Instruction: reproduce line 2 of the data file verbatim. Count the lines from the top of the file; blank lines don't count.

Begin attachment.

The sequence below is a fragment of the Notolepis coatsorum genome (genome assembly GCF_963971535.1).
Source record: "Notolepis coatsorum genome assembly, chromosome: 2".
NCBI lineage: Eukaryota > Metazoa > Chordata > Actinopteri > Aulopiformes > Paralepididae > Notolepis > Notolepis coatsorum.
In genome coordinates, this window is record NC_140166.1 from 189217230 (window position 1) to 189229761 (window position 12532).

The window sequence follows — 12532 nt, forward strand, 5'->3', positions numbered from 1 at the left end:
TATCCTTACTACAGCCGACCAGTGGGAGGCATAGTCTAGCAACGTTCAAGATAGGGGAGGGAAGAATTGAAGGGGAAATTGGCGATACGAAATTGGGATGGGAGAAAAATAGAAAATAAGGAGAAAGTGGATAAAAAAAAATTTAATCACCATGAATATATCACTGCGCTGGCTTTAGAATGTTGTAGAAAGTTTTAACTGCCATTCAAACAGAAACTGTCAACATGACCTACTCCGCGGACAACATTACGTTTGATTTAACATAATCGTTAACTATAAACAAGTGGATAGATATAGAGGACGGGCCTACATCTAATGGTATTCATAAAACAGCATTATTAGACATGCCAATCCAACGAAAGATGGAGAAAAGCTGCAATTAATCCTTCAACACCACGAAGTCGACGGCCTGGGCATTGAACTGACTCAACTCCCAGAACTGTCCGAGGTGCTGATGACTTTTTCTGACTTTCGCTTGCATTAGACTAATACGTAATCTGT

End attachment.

Source record: "Notolepis coatsorum genome assembly, chromosome: 2".